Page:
Microsoft and Toyota unveiled a plan to work together on bringing Internet-connected services to Toyota’s cars. Toyota is planning to set up a network based on Microsoft’s Azure “cloud computing” platform by 2015, which would allow customers across the world access to Toyota’s digital services.

Tech wrap: Retailers’ wake-up call

Shoppers pay for merchandise at the Macy's department store in New York October 8, 2009. REUTERS/Mike SegarRetailers risk losing the majority of mobile device users unless they make mobile shopping easier and more engaging, writes Jessica Woh. While 89.7 percent of Americans aged 18 to 64 have mobile phones, only 49.1 percent use their phones to shop, according to marketing service Arc Worldwide. Consumers who use mobile phones to shop are able to compare prices on the go and are seen as less likely to make impulse buy, Woh adds.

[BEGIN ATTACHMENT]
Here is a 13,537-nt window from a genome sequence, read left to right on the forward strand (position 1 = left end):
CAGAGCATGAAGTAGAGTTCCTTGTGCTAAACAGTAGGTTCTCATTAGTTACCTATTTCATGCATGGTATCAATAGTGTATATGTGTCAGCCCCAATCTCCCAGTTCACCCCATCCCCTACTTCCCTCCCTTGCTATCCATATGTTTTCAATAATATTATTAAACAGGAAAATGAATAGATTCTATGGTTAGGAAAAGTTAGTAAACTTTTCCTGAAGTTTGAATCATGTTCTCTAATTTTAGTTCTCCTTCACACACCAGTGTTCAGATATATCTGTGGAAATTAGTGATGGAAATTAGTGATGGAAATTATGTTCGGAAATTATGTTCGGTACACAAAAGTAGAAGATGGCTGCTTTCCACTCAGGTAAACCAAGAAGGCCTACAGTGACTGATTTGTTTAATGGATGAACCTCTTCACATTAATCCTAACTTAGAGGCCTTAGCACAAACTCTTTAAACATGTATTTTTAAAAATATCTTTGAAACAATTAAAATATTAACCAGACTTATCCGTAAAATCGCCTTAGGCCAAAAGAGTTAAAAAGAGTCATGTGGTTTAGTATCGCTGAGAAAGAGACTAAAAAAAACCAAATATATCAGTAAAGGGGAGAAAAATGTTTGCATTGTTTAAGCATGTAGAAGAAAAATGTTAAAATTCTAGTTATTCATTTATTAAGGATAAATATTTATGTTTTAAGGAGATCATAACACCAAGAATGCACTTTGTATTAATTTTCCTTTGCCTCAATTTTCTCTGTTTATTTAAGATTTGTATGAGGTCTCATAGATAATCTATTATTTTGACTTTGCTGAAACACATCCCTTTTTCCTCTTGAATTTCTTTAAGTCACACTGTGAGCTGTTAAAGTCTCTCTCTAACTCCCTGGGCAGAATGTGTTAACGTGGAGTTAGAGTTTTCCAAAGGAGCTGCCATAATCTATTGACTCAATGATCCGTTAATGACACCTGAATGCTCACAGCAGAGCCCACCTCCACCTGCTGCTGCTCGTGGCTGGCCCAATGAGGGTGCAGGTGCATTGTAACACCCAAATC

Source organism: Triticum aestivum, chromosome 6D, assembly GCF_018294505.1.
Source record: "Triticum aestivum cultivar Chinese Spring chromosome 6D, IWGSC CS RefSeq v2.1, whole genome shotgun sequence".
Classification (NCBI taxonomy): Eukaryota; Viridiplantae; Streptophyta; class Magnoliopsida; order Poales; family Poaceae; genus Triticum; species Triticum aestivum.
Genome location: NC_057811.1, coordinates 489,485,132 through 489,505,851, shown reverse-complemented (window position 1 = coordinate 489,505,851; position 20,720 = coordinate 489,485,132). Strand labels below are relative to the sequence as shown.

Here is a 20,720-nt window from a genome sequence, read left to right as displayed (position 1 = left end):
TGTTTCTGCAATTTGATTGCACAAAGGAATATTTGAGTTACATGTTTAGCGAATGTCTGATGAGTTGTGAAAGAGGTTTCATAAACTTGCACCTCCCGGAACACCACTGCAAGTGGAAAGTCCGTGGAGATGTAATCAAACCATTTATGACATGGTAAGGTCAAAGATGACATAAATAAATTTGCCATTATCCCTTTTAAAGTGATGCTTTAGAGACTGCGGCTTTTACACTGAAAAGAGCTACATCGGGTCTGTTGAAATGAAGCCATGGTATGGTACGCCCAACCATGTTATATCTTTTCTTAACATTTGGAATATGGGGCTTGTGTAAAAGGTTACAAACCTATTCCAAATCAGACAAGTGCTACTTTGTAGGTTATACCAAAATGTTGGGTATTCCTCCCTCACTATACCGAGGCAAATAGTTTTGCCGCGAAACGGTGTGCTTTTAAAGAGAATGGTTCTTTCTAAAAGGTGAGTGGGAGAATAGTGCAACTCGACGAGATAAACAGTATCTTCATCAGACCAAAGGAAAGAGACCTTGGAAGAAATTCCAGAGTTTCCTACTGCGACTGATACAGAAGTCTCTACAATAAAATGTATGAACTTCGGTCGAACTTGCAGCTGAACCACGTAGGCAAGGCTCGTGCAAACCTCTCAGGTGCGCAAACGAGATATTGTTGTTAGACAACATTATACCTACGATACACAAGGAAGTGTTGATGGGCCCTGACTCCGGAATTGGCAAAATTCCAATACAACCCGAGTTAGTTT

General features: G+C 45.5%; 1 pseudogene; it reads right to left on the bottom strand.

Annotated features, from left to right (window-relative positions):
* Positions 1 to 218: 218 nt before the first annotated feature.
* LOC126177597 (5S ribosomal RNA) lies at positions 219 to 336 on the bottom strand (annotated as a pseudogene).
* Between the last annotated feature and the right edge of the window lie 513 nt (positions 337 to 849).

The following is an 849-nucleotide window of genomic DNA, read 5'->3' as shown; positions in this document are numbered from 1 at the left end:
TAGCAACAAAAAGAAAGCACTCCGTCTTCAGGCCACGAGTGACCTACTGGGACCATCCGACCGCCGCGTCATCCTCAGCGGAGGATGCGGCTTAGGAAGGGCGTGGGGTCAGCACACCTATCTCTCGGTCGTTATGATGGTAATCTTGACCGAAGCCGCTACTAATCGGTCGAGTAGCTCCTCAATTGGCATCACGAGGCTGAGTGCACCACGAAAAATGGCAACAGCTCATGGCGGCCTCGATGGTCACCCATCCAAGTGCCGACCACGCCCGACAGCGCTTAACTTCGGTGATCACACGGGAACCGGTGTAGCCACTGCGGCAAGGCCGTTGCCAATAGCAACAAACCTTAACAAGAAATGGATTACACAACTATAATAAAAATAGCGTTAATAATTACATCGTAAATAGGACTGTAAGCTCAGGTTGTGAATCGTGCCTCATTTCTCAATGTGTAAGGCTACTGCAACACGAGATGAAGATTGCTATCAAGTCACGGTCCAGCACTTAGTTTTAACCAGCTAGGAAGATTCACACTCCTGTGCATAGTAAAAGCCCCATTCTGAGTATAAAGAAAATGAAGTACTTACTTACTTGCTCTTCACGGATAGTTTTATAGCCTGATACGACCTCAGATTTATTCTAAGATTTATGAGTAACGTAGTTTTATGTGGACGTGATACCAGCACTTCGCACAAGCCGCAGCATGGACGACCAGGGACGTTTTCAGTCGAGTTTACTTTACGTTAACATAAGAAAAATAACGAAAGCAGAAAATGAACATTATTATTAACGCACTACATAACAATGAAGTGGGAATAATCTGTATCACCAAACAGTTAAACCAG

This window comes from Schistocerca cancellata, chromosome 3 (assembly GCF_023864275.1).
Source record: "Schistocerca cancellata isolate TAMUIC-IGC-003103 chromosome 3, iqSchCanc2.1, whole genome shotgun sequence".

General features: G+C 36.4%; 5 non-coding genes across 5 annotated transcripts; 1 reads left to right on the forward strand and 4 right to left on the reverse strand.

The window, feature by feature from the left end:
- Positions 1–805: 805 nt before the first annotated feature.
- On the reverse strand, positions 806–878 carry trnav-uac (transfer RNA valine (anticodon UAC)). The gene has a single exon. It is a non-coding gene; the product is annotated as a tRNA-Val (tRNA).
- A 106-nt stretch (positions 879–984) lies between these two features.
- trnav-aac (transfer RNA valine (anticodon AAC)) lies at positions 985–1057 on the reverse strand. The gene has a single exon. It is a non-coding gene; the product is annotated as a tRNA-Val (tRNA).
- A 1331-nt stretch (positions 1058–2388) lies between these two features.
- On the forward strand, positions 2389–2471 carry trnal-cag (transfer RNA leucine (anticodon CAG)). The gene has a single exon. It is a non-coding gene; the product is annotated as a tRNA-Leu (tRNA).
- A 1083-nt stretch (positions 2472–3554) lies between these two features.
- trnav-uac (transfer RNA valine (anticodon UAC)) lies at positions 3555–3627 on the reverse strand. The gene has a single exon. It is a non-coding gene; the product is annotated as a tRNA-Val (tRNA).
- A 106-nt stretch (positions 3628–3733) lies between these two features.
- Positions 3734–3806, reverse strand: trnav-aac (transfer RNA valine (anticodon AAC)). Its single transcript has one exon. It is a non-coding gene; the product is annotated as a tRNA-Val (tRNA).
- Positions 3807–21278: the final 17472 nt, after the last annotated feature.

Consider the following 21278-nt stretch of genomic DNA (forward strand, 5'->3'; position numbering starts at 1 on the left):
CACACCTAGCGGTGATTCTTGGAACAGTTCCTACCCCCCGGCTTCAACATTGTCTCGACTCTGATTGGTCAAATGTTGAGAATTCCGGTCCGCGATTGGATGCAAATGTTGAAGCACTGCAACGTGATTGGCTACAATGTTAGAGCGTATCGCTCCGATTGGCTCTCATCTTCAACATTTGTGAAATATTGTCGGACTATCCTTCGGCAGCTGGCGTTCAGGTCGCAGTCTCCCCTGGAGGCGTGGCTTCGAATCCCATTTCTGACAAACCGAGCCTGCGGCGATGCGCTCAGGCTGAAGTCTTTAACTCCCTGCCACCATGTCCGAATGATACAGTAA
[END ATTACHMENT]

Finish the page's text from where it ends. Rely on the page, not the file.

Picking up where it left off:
Apple’s iPad 2 went on sale in 25 countries outside of the United States. But if you’re traveling abroad and price is your main consideration, you’ll want to wait until you get home to buy one. In the U.S., you’ll pay $499 for the base model– with 16 gigabytes of storage and Wi-Fi only connectivity — while the same model in Denmark will set you back the equivalent of $702.

What the RIM PlayBook’s ability to run Android apps really means is akin to a Mac running Windows via a virtual machine, writes Business Insider’s Dan Frommer. The upcoming PlayBook tablet will only support apps for the Android 2.3 operating system and not 3.0, which was designed for tablets. RIM made the announcement so “it will able to say that the PlayBook can technically support tens of thousands of Android apps”, Frommer added.